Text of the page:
Portrait with Thistle – #9

June 20

1. I looked at the photograph in the book I made with Steve in my twenties.

2. I had made it with Steve – a book of photographs we took of each other when we were young. We took them in Milwaukee in abandoned buildings, alleys, on the railroad tracks. The one I pointed out was taken on a metal staircase.

3. I watched while you flipped through the book of photographs . I stopped you at one of them and said – that’s me when my hair was still dark. And you said – I know.

4. I pointed out the photograph of me on the stairs, seen from above. I said – that’s a thistle in my mouth. And you said – I know.

5. In the photograph I’m looking down, my hair pulled back in a bun, no bangs. My hair is dark. I look soft, contemplative, focused on a thought. My hands are together, tucked between my thighs, my arms almost straight but relaxed, sleeves rolled up. It was summer. You could think I was caught unaware except there’s a thistle in my mouth.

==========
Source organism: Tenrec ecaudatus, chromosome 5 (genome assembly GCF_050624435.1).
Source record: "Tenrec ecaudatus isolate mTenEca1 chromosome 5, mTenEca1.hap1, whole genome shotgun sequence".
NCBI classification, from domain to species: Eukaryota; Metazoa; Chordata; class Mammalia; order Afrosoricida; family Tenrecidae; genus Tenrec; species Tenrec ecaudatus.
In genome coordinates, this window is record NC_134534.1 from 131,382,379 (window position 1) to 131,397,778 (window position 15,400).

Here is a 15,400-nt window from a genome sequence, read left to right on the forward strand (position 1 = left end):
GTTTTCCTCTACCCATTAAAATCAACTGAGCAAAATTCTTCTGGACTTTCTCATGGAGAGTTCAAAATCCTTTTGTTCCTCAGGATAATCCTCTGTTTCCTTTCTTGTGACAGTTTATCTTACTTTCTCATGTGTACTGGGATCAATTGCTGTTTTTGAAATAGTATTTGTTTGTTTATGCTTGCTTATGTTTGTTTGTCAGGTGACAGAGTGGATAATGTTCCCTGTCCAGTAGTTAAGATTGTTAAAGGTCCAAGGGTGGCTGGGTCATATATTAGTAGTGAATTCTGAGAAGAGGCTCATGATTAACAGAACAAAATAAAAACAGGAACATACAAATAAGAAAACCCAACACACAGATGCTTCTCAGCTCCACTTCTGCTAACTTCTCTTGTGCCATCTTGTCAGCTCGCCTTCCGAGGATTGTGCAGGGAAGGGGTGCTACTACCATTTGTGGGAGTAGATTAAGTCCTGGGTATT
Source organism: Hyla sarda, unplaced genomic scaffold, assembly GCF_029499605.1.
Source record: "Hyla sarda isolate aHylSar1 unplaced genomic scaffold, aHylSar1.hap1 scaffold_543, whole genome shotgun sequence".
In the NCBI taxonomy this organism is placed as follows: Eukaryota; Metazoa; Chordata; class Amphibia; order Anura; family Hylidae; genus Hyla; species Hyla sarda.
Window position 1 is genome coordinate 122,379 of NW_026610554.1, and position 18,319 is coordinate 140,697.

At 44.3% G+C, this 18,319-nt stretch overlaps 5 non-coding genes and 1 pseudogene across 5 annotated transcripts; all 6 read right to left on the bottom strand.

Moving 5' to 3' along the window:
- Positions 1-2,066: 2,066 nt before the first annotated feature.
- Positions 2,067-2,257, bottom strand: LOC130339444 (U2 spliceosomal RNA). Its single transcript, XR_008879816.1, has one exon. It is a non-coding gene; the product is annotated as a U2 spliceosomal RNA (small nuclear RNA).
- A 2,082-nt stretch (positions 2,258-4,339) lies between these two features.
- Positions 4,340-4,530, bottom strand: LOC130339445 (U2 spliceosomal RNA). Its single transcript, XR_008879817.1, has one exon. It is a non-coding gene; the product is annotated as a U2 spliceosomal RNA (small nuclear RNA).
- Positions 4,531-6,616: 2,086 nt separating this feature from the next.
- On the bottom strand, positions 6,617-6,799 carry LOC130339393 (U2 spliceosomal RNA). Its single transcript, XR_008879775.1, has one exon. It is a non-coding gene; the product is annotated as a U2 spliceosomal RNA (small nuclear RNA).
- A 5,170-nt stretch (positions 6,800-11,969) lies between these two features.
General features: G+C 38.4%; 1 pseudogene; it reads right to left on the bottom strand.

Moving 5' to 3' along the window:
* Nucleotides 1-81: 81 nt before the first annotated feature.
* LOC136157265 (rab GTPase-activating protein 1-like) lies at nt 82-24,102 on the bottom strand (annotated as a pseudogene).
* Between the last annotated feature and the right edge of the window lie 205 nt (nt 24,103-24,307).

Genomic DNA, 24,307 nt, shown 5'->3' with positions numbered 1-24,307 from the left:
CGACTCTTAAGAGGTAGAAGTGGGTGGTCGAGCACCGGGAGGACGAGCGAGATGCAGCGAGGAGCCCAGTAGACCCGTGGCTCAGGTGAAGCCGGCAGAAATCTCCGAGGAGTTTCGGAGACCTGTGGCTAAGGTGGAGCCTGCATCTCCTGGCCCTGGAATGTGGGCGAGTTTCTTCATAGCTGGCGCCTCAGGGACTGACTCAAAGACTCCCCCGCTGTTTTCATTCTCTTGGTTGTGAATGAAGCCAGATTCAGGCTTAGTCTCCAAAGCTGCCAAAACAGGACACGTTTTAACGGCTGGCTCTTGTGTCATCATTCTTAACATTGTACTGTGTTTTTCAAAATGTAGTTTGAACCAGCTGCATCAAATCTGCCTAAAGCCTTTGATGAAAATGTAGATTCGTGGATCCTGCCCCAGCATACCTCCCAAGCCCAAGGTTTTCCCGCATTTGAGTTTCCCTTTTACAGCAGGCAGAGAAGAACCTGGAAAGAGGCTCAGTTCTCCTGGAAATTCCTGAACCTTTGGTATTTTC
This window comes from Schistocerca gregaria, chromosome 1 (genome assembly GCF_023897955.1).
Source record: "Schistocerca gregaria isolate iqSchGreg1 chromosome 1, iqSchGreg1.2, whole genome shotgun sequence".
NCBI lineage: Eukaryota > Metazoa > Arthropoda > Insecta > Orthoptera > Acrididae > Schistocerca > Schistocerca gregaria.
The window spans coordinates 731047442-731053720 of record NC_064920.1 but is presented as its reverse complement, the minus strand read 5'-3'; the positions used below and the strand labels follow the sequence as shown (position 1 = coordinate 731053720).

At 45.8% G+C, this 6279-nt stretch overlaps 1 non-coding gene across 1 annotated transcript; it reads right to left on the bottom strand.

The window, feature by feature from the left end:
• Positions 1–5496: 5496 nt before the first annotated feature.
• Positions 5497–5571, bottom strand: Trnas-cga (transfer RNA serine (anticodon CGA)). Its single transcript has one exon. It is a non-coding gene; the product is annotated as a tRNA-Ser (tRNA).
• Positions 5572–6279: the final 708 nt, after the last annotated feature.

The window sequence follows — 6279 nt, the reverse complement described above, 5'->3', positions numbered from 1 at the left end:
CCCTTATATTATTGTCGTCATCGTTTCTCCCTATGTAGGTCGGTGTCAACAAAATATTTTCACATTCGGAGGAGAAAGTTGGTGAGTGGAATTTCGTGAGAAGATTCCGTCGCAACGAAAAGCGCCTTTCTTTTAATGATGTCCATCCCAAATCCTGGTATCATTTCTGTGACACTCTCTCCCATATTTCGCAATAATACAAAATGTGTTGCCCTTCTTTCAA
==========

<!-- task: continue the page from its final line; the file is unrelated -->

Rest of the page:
6. I remember the way the thistle felt in my mouth when I look at the photograph of me on the metal stairs.

7. He took the picture of me with the thistle in my mouth in the morning. I found the plant growing out of the sidewalk up against a fence. I had to twist and slice the stem.

8. It was early when he shot me on the stairs, the thistle in my mouth. We wandered all day after that, taking photographs in erotic, derelict industrial spaces. We found a group of large, curved concrete forms I called cradles and which must have held huge drums of something once. We defeated the fence and I lay in one of them, the darkening city and dead factories behind me and Steve photographed me there until it was night. Then we felt each other up at the base of it while he spent his cigarettes one after another, using the smoke to keep the mosquitoes away.

 

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